Space Program Manager celebrates the 49th anniversary of the Moon Landing with a discount!

On July 20, 1969, at 10:56 p.m. Eastern Time, people across the Earth listened the words of NASA astronaut Neil Armstrong: “That’s one small step for man . . . one giant leap for mankind”. These now famous words marked the Apollo 11 mission as one of the most crucial enterprise for modern human history. 

For the first time, human beings walked across the surface of the silent companion of our Planet and the hearts of millions of people watching the event vibrated with an emotion impossible to describe.

Today July 20, 2018, it’s the 49th anniversary of that incredible event and to properly celebrate it we have a special gift for you.

Space Program Manager, the game developed in consultation with Dr. Buzz Aldrin, who took part in the first Moon landing mission and became the second human being to walk on the Moon, is on sale!

A 50% discount is running on our site, while on Steam it will start tomorrow at 6 pm BST. The offer, both on the site and on Steam will end on Monday 23rd (included).

Aggressors – Units Infographics Part II

Today we are releasing our second batch of infographics depicting the units of Aggressors: Ancient Rome!

This time it’s the turn of the real protagonists of the era: the Romans, as well as a mighty empire which was Rome’s most dangerous antagonist for centuries, the Persians.

We are also showcasing the civilian support units as well as the ships you can build in the game. 

 

We’ll be back this Friday for our usual Aggressors’ Friday with a new Dev diary.

You can click on the infographics to zoom them.

 

Armored Brigade Dev Diary #1 – Artificial Intelligence

The Armored Brigade artificial intelligence (AI) is fully dynamic, which means that it can handle any scenario within the game parameters, without a need for any scripting from the scenario designer. This approach has been the basic foundation of the game. I’ve always found the procedurally generated game content fascinating, and that can be seen in the design philosophy of Armored Brigade.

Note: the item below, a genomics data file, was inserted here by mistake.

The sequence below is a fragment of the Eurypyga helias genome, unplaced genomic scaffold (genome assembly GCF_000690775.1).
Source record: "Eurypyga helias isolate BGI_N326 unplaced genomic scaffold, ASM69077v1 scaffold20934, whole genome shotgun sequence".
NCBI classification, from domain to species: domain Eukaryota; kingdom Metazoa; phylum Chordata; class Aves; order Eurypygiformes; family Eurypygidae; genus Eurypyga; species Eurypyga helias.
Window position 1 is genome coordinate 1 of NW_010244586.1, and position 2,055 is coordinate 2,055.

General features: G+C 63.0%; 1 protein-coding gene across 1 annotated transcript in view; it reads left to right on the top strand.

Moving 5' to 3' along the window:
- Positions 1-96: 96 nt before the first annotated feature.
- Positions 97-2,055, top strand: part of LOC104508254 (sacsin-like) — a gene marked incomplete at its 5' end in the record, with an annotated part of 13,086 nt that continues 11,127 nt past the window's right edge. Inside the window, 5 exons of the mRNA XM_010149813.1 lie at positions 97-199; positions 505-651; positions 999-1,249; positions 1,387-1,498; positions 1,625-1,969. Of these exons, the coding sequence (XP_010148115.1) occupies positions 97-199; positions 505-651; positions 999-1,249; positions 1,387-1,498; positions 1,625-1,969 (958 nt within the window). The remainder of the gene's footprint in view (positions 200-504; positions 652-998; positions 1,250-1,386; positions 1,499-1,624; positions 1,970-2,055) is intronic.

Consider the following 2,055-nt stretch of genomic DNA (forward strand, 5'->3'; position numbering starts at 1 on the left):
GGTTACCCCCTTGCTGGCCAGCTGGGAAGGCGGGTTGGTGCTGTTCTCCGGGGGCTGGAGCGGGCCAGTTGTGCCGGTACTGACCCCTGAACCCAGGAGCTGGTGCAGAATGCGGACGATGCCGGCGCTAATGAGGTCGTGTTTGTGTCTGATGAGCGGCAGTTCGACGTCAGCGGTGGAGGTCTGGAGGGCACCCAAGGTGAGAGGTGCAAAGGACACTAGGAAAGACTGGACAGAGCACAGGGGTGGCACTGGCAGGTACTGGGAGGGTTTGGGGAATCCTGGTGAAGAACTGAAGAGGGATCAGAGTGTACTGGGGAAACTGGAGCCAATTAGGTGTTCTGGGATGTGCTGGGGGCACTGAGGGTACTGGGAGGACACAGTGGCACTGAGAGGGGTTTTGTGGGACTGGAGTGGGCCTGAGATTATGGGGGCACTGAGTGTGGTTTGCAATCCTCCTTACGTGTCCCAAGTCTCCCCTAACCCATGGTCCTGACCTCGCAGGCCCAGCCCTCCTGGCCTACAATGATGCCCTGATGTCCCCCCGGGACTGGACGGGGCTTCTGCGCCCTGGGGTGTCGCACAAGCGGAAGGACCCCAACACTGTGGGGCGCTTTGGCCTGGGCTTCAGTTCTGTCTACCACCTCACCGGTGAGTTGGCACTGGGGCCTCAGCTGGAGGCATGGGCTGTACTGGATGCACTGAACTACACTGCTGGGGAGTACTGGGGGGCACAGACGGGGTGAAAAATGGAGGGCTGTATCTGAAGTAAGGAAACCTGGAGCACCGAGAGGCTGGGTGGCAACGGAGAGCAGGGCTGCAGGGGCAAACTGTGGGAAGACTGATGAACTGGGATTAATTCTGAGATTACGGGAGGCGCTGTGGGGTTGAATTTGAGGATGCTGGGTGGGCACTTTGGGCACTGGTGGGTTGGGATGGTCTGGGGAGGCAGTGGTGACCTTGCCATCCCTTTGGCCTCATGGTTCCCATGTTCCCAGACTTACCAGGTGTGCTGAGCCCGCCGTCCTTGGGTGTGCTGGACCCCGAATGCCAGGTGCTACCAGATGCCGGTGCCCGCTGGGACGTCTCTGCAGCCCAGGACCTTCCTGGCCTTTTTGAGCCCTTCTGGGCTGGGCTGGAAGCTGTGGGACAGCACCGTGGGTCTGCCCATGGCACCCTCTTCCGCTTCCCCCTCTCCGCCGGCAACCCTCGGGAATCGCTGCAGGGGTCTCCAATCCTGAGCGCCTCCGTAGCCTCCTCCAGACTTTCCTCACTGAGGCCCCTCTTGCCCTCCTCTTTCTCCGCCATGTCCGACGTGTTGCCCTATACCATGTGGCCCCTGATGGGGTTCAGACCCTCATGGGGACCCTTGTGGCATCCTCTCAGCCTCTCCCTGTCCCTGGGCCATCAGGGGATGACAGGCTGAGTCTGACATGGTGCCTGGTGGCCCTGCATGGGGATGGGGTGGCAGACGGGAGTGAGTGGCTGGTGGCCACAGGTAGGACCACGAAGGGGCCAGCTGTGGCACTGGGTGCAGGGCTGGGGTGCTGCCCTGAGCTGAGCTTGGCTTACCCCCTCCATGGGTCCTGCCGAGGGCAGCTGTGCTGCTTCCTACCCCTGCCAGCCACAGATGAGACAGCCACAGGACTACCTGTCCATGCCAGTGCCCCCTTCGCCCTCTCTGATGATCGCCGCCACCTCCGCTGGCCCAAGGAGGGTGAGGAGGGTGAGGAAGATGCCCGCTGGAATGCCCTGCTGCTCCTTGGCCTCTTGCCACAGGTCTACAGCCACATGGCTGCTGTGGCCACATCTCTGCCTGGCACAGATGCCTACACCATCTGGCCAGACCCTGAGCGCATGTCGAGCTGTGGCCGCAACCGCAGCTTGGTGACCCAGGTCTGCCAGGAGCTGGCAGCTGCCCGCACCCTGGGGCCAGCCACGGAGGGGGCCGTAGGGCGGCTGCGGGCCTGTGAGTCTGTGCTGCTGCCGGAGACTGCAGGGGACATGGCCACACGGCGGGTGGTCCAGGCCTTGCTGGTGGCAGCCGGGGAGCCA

In Armored Brigade, there’s an undefined number of maps, units, environmental conditions, and so on. The system must build a readable representation, process the input and then produce output that creates a credible impression of intelligence that behaves in a realistic, unpredictable and challenging manner. That’s quite a challenge indeed. A “chess AI”, where you have a finite number of possible states, is out of the question. 

Even if warfare of this era can be considered symmetric, the highly lethal long range weapon systems and the great variety of units in the game can make the battles very erratic. 
 
The general rule is “if you can see it, you can kill it”. There are no “front lines”, and in the game it’s common that a unit can hit another unit from the other side of the map. 

 

 

READ THE FULL ENTRY HERE

Aggressors Dev Diary 5 – Home Politics

Throughout human history it has been expected that those accepted as leaders or emperors would be responsible for bringing the country wealth, prestige and prosperity.

I have always felt that country management has been quite underrated in many other strategy games. The reason is simple, micro- and macro-management can be quite tedious, repetitive and in a way ruining the “fun”.
But sidelining country management has, in my opinion, also provided less realistic experiences. We accepted the challenge and came up with a few new game concepts that on one hand keep the economic, military, social and cultural decisions in the hands of the player whilst, on the other hand, complementing the robust and logical game mechanics. All whilst bringing in surprising elements that deepen immersion. Country management should be mostly automated and decisions should be either made actively by the player or he should be alerted in special circumstances to reduce the boring and monotonous tasks.